The laptop features an all-metal body with sharp edges and comes in at just under 24mm thick. Lenovo opted to make the Y530’s screen lid a little shorter than the bottom half of the laptop, which allowed for more goodies to be packed in the unit while still keeping it thin. The lid of the laptop features Legion branding that’s subtly engraved in the metal and aligned to the side. It also features a white light in the O of Legion that glows when the computer is in use.
The extra bit of the laptop body facilitates better cooling. Lenovo has upgraded its Legion fan system from the previous generation. For passive cooling, a type of cooling that relies on the body’s build instead of the fans, it handles regular office use without starting up the fans. A gaming laptop with good passive cooling is rare to find and Lenovo has shown that it can be achieved with a good build.
The internal fans start when gaming, as one would expect. They are about as loud as other gaming laptops, but this won’t be a problem for gamers who use headsets.
Click here to read about the screen quality, and how it performs in-game.
Serious about security? Time to talk ISO 20000
By EDWARD CARBUTT, executive director at Marval Africa
The looming Protection of Personal Information (PoPI) Act in South Africa and the introduction of the General Data Protection Regulation (GDPR) in the European Union (EU) have brought information security to the fore for many organisations. This in addition to the ISO 27001 standard that needs to be adhered to in order to assist the protection of information has caused organisations to scramble and ensure their information security measures are in line with regulatory requirements.
However, few businesses know or realise that if they are already ISO 20000 certified and follow Information Technology Infrastructure Library’s (ITIL) best practices they are effectively positioning themselves with other regulatory standards such as ISO 27001. In doing so, organisations are able to decrease the effort and time taken to adhere to the policies of this security standard.
ISO 20000, ITSM and ITIL – Where does ISO 27001 fit in?
ISO 20000 is the international standard for IT service management (ITSM) and reflects a business’s ability to adhere to best practice guidelines contained within the ITIL frameworks.
ISO 20000 is process-based, it tackles many of the same topics as ISO 27001, such as incident management, problem management, change control and risk management. It’s therefore clear that if security forms part of ITSM’s outcomes, it should already be taken care of… So, why aren’t more businesses looking towards ISO 20000 to assist them in becoming ISO 27001 compliant?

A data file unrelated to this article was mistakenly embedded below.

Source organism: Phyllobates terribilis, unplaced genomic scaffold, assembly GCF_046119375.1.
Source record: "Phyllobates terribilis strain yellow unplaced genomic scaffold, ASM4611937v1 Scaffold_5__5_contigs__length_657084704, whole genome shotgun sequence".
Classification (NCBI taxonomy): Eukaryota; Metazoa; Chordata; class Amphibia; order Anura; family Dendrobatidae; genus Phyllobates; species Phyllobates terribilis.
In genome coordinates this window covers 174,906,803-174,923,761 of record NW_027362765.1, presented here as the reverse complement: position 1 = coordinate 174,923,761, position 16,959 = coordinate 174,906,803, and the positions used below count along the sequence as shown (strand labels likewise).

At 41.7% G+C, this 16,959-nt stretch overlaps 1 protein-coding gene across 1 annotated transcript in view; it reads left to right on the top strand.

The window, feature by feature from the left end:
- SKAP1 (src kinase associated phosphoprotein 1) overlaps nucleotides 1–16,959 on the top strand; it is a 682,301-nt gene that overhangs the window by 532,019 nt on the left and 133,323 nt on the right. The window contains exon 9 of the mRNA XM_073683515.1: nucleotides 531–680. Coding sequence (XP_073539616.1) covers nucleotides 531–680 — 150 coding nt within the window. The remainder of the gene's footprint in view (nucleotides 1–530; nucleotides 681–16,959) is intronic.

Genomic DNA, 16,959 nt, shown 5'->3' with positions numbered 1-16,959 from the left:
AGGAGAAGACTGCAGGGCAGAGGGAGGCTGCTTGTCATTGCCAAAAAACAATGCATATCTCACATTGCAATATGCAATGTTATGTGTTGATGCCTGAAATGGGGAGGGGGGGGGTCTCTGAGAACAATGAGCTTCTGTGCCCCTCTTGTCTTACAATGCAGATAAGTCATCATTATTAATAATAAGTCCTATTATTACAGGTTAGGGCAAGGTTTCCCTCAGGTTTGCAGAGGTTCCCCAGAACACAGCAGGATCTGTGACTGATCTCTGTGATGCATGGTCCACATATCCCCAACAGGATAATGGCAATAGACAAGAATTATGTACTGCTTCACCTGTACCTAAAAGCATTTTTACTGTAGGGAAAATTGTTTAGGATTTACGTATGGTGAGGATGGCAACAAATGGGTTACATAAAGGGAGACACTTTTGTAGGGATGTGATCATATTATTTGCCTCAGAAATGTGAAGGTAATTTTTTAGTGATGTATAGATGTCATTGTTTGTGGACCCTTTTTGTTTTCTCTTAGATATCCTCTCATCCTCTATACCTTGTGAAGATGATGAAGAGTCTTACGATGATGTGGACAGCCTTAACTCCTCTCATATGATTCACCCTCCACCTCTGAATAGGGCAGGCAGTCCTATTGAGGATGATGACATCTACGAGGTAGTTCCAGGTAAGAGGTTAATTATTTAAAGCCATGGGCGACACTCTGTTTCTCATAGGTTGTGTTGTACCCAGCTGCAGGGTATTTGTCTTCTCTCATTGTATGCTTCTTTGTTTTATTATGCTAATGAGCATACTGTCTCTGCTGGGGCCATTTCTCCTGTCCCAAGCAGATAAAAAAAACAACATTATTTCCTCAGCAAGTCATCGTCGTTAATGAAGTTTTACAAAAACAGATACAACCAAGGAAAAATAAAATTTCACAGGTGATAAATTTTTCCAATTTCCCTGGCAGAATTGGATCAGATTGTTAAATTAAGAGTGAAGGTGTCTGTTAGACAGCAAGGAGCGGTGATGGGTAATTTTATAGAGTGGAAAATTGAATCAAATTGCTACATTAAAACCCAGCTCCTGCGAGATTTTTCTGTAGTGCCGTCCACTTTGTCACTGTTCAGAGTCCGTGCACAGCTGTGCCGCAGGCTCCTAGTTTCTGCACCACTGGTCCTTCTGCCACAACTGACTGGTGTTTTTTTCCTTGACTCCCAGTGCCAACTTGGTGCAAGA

The link to information security compliance
Information security management is a process that runs across the ITIL service life cycle interacting with all other processes in the framework. It is one of the key aspects of the ‘warranty of the service’, managed within the Service Level Agreement (SLA). The focus is ensuring that the quality of services produces the desired business value.
So, how are these standards different?
Even though ISO 20000 and ISO 27001 have many similarities and elements in common, there are still many differences. Organisations should take cognisance that ISO 20000 considers risk as one of the building elements of ITSM, but the standard is still service-based. Conversely, ISO 27001 is completely risk management-based and has risk management at its foundation whereas ISO 20000 encompasses much more
Why ISO 20000?
Organisations should ask themselves how they will derive value from ISO 20000. In Short, the ISO 20000 certification gives ITIL ‘teeth’. ITIL is not prescriptive, it is difficult to maintain momentum without adequate governance controls, however – ISO 20000 is. ITIL does not insist on continual service improvement – ISO 20000 does. In addition, ITIL does not insist on evidence to prove quality and progress – ISO 20000 does. ITIL is not being demanded by business – governance controls, auditability & agility are. This certification verifies an organisation’s ability to deliver ITSM within ITIL standards.
Ensuring ISO 20000 compliance provides peace of mind and shortens the journey to achieving other certifications, such as ISO 27001 compliance.